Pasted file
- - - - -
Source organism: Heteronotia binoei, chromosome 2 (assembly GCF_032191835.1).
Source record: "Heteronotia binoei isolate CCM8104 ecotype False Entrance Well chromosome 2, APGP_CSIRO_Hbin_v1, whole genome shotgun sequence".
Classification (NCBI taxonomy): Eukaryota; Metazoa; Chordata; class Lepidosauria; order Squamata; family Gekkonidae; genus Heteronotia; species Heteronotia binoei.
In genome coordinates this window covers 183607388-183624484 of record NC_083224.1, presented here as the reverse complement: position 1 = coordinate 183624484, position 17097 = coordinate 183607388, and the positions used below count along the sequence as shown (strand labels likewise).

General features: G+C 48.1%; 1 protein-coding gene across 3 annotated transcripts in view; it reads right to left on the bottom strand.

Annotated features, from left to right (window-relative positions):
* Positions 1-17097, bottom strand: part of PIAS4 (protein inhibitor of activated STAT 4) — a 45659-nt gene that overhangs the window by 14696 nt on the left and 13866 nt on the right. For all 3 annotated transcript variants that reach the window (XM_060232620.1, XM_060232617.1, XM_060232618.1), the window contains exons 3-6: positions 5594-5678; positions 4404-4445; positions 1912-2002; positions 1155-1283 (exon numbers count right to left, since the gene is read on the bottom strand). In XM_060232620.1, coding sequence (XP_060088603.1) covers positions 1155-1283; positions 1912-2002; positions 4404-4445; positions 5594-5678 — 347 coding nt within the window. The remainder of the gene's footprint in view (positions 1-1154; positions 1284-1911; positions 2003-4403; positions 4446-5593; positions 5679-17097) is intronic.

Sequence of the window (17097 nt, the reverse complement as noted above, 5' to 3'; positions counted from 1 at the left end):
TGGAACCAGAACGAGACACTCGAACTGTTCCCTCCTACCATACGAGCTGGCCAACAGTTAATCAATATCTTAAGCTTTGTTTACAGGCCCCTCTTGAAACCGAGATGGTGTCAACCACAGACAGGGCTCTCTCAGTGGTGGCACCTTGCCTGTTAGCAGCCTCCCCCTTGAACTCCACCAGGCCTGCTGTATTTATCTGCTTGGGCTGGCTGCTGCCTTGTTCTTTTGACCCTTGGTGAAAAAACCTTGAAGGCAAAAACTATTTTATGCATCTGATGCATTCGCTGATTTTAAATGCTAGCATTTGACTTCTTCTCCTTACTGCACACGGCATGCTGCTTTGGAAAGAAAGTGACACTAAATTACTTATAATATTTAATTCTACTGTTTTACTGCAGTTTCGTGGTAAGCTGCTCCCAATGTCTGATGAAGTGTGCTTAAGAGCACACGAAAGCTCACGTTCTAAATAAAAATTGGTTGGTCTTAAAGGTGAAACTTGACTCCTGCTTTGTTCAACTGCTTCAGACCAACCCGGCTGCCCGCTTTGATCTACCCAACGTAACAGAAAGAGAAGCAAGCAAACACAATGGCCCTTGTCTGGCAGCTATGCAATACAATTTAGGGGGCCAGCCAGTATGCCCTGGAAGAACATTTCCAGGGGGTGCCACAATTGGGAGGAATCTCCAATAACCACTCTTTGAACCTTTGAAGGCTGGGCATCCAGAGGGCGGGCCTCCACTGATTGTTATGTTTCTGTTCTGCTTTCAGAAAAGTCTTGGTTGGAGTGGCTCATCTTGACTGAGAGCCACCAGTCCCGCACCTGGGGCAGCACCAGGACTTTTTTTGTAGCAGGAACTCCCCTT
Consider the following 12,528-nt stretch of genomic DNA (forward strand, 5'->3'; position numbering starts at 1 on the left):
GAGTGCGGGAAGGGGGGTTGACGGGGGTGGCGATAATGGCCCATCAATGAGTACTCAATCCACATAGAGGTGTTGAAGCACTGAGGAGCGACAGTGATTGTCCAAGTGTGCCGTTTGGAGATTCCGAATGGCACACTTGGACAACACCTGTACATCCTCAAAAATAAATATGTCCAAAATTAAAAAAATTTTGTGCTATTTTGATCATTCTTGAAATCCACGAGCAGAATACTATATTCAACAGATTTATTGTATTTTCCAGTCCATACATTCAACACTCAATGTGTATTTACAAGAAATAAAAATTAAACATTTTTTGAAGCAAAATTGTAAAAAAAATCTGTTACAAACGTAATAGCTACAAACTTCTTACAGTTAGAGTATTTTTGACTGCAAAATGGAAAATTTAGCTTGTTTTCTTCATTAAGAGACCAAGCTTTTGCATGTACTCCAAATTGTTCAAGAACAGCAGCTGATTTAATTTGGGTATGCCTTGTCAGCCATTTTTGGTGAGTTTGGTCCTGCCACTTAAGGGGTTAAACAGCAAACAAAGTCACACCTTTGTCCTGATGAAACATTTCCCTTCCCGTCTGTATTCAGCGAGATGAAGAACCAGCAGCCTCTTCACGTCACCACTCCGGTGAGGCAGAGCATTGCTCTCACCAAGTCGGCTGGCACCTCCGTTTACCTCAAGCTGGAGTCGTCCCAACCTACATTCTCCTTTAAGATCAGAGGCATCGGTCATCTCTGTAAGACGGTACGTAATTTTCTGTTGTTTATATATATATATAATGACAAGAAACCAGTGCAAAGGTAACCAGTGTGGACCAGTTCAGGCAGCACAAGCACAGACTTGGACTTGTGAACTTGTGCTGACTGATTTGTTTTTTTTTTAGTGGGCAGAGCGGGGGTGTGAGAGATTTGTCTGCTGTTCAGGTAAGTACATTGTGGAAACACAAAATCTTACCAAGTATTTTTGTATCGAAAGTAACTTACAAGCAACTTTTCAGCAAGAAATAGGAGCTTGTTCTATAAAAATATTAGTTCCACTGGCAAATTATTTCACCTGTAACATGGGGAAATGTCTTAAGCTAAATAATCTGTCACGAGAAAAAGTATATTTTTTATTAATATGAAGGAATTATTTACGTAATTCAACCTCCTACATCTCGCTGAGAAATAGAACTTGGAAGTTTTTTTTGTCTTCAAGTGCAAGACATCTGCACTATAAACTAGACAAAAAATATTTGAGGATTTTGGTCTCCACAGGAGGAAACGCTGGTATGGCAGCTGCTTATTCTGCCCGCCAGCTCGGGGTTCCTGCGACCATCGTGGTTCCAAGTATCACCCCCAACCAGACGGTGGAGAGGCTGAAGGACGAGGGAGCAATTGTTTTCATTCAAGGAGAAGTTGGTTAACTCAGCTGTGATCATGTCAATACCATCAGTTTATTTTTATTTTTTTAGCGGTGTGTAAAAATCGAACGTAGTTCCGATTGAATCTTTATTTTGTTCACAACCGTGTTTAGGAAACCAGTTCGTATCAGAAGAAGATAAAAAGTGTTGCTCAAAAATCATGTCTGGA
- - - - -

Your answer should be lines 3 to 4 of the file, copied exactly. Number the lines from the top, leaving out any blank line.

Classification (NCBI taxonomy): Eukaryota; Metazoa; Chordata; class Lepidosauria; order Squamata; family Gekkonidae; genus Heteronotia; species Heteronotia binoei.
In genome coordinates this window covers 183607388-183624484 of record NC_083224.1, presented here as the reverse complement: position 1 = coordinate 183624484, position 17097 = coordinate 183607388, and the positions used below count along the sequence as shown (strand labels likewise).